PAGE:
He took them up on their challenge and ended up winning. After the tournament, he told of how he had used a plastic crawdad that his son, Dion, had designed as part of a school project. I immediately became intrigued by this likable Ozarks fisherman. And so began a long friendship.

The last time I saw him was two years ago when he attended the Missouri Classic fish and golf championship, in which Dion and Payden were entered. We talked, and as I was walking away, he shouted to me, “Hey, Frazee, we’re going fishing this spring.”

That trip never happened. Guido became sick, and his fishing days were numbered.

Now he is gone. Man, how I will miss him. – Brent Frazee, retired outdoors editor for The Kansas City Star


I got to know Guido in the old days when we were all just sort of starting out. He was kind of quiet at first, but then once he got to know you he would act like he’d known you forever and joke and cut up. Of course, Guido was a terrific fisherman, but the thing about him that I admired the most was that he was such a devoted family man. I fished tournaments for over 30 years, and I can’t think of one where Guido wasn’t surrounded by his wife, Stella, and his kids, and later on, his grandkids. If you saw one Hibdon, you saw them all. They were very close-knit, and Guido looked after them. It was a wonderful thing, and that’s what I remember the most – that he was such a great guy and a good example of somebody devoted to his family. – George Cochran, retired FLW Tour pro


Over the years I had opportunities to go to some of the fishing seminars Guido did, and the thing that sticks out most in my mind is he was always tireless in giving of his time and his efforts to keep new people coming into the sport, especially young people. When he got up to give his seminars and had his rods and reels, you could tell they were used on a regular basis because they looked worn. Everybody else was trying to sell something. He just wanted to help people. Guido was meticulous with his rigging and the details of the techniques he used, and that’s the way he was with people. He would always spend extra time, whether it was in a parking lot, at a weigh-in, at a seminar, at a boat show, because he never grew tired of teaching somebody something he knew.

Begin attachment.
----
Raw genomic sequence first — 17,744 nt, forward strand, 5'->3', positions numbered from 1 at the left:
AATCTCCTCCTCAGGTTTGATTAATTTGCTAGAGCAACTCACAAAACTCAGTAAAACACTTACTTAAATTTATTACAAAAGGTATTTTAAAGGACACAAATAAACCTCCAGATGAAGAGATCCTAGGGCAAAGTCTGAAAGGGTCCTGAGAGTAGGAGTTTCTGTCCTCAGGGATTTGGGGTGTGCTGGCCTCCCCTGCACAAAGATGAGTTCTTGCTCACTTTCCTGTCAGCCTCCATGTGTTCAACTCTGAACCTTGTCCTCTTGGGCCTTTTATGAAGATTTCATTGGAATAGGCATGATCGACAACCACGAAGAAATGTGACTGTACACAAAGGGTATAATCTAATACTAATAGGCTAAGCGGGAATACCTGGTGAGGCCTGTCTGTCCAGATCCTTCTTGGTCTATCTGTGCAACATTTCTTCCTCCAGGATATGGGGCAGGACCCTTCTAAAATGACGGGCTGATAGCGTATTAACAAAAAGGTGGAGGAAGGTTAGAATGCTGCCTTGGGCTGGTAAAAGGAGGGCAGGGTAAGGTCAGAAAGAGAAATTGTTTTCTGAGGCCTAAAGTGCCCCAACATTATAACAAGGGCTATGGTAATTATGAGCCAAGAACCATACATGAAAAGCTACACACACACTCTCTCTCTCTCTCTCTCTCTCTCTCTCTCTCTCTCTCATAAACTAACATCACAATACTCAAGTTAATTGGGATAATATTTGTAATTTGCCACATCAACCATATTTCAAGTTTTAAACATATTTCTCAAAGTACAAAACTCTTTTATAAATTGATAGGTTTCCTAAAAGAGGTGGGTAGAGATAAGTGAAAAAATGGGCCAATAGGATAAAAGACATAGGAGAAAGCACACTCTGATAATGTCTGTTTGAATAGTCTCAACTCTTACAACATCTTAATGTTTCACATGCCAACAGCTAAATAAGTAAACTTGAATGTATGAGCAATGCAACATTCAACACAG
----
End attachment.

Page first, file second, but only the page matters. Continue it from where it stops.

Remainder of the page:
There were many times I heard him telling people about FLW and everything we were doing. It was always his goal to bring people in. And I’ve run a lot of Ozark tournaments, and never once have I had a weigh-in when people didn’t get up on stage and thank the Hibdon family. Guido was the patriarch of that family, but that was just it: The entire family promoted fishing, and Guido taught them all how to do it. Likewise, I don’t know of anybody in national competition that started tournament sight-fishing better than him. Back then, if you learned to sight-fish, you either learned it from him or somebody he taught.

He meant a lot to me. He was kind of the Daniel Boone of bass fishing to me. He wasn’t as vocal as some of the others we all know, but he impacted more people than we’ll ever know. – Ron Lappin, FLW Series director of tournament operations